The Best Film Of 2013: The Act Of Killing
Here it is. Having listed the rest of my top 10 films of 2013, here is the film that beat everything else this year. As I wrote for Total Film, “getting killers to act out their crimes sounds like a gimmick, but becomes instead a profound use of form to challenge function. Sickening, illuminating and vital documentary making.”
The Act Of Killing
(Joshua Oppenheimer, 2012)
In 2000, I visited the Indonesian island of Sumatra, travelling alone and – as I soon discovered – against the flow of the few other tourists who ventured off the well-worn backpackers’ trail. It remains one of the few places I’ve been where I didn’t feel entirely safe or welcome. At the time, I put it down to economic and religious unrest; Indonesia had been badly damaged when the ‘Tiger Economy’ collapsed during the late 1990s, and a month after I left the country was rocked by a spate of church bombings.
Now I’m not so sure. For The Act Of Killing makes it clear that the area I visited – notably the main metropolis of Northern Sumatra, Medan – was already home to dozens of unrepentant thugs and killers, who butchered thousands of Communists (or anybody who simply disagreed with them) during the military coup of 1965. Bad enough that they were never arrested or convicted for these crimes; worse, they remain in positions of influence, friendly with politicians and indoctrinating future generations via media outlets and vile paramilitary organisations that openly celebrate their gangsterism.
This would be strong material for any documentary, but when director Joshua Oppenheimer attempted to tell a conventional exposé of this sickening state of affairs he was thwarted by a wall of silence. Sumatra is still so gripped by the same ideology of fear that thrived during the 1960s that Oppenheimer was banned from documenting the survivors’ testimony. Instead, he was pointed in the direction of the perpetrators, all of whom – horrifying – were only too glad to recount their past.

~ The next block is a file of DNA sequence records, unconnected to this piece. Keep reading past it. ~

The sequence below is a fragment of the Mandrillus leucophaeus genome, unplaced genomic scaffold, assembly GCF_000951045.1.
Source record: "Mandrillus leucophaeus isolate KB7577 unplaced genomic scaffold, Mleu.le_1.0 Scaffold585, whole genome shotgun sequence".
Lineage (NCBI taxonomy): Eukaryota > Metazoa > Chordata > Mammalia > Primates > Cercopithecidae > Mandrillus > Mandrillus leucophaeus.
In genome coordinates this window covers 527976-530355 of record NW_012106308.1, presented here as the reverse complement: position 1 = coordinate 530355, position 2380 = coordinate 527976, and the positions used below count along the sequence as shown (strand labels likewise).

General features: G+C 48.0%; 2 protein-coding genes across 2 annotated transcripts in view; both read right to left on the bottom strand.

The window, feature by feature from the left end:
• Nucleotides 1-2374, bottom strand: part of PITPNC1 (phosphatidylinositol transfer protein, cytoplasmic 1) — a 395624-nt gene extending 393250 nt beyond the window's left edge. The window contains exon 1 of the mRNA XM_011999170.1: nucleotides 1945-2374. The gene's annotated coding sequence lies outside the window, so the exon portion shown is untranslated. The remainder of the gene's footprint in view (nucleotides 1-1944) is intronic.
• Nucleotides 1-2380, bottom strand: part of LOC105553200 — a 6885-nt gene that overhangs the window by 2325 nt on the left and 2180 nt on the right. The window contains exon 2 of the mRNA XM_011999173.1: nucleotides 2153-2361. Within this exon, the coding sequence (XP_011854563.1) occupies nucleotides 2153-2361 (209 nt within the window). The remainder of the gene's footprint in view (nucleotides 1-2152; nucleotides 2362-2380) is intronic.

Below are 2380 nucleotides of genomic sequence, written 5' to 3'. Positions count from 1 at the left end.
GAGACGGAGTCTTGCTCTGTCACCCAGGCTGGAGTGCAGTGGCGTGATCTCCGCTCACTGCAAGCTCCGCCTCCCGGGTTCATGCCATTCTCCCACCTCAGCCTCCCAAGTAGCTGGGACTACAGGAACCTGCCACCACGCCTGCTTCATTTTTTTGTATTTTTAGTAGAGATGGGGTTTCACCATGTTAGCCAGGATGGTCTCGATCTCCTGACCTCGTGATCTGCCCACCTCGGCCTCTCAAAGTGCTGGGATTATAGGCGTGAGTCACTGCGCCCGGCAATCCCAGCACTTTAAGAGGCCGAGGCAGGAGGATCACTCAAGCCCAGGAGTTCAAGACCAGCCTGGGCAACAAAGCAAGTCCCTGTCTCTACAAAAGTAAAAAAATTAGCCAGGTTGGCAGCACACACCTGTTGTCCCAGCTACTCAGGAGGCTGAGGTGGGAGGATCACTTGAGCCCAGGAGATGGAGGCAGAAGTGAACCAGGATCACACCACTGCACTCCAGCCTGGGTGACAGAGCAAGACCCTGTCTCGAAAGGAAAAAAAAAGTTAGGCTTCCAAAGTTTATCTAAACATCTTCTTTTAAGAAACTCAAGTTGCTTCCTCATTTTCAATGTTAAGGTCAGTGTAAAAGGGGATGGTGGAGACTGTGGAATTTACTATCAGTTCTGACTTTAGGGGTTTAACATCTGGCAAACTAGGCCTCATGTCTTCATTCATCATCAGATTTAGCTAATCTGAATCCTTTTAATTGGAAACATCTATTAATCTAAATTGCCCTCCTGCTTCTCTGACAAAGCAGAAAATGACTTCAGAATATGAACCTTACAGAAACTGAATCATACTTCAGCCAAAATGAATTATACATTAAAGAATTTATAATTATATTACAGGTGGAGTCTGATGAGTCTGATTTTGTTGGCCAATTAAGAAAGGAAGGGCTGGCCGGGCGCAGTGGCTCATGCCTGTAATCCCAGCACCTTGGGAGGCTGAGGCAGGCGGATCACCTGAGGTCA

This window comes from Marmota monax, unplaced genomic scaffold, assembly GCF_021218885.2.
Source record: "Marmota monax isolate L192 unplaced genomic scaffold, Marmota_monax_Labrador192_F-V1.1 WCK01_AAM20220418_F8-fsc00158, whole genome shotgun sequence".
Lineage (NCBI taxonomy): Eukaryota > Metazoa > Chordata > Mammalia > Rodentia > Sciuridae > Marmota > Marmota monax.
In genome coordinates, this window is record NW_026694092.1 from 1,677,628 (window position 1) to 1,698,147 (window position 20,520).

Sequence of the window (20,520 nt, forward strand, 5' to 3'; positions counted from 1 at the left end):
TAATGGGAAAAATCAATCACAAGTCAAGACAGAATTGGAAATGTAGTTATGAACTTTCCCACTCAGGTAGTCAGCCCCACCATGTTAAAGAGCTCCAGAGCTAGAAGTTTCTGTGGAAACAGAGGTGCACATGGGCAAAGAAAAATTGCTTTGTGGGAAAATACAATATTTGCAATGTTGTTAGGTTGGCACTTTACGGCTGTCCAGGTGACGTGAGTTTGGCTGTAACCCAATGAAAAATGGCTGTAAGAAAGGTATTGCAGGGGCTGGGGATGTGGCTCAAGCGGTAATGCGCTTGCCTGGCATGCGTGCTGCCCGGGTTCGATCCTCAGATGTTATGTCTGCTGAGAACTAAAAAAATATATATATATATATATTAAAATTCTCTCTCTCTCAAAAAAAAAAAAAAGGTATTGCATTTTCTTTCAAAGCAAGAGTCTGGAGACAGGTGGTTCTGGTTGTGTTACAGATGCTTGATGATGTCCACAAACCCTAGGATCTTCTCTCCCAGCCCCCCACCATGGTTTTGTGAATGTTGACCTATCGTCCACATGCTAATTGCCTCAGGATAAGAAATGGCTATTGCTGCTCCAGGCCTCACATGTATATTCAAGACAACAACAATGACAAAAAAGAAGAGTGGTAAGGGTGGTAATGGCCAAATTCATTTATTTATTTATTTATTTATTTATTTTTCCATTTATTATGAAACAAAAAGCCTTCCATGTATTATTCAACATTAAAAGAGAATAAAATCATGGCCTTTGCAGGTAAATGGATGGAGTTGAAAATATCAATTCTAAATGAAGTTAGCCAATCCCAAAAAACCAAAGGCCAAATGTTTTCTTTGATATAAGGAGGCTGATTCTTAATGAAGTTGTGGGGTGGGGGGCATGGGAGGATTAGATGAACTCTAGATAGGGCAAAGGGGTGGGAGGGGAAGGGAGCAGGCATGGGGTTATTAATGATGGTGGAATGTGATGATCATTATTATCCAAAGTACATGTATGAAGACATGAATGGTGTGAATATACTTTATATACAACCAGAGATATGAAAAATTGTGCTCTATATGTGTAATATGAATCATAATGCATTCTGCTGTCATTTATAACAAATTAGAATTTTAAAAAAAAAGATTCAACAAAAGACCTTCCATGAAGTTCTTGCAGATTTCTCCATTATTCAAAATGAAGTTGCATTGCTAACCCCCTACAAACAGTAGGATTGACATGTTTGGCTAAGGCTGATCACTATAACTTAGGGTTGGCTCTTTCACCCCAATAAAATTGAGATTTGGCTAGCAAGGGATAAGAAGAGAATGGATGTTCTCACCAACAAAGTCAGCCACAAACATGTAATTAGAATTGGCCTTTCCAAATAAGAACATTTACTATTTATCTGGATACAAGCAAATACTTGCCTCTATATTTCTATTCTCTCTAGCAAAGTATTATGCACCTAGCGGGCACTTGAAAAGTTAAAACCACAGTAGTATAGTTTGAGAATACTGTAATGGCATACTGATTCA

The result is a rare opportunity to go beyond the usual limits of such activist filmmaking. The creative path Oppenheimer takes feels at first glance like a gimmick, but proves to be the most apt way of exploring a world where morality has been untethered for so long. His gambit is to collude with the killers on ‘their’ documentary, letting them decide on how to re-enact their crimes. It’s an obscene idea – but the point is that hardly anybody baulks at doing so.
OK, so one death squad leader wonders aloud what the point is in talking about the past but, revealingly, he does so on camera. Later, when a government minister puts in a cameo appearance playing a gang leader, he backtracks immediately afterwards, asking the extras to tone down their bloodlust in case anybody gets the wrong idea – but it never occurred to him in the first place that this might be the case.
Yet at the film’s centre is a man for whom “the wrong idea” doesn’t exist. Anwar Congo was a self-styled movie star of the revolution, a guy who walked straight from a screening of an Elvis Presley movie into an interrogation. He based his torture techniques on the movies he saw… so, with counter-intuitive intelligence, Oppenheimer calls him on it by asking Congo to become the ‘star’ of his own story.
The results are startling because they reveal the rough edges that most dictators are media-trained to avoid. A conventional approach would leave the protagonists on their guard, but Oppenheimer’s cheerful agreement to dress Congo and chums as gangsters, or stage lavish, surreal dance numbers beside a statue of a giant fish, dupe the war criminals into thinking they’ll become the stars they always wanted to be.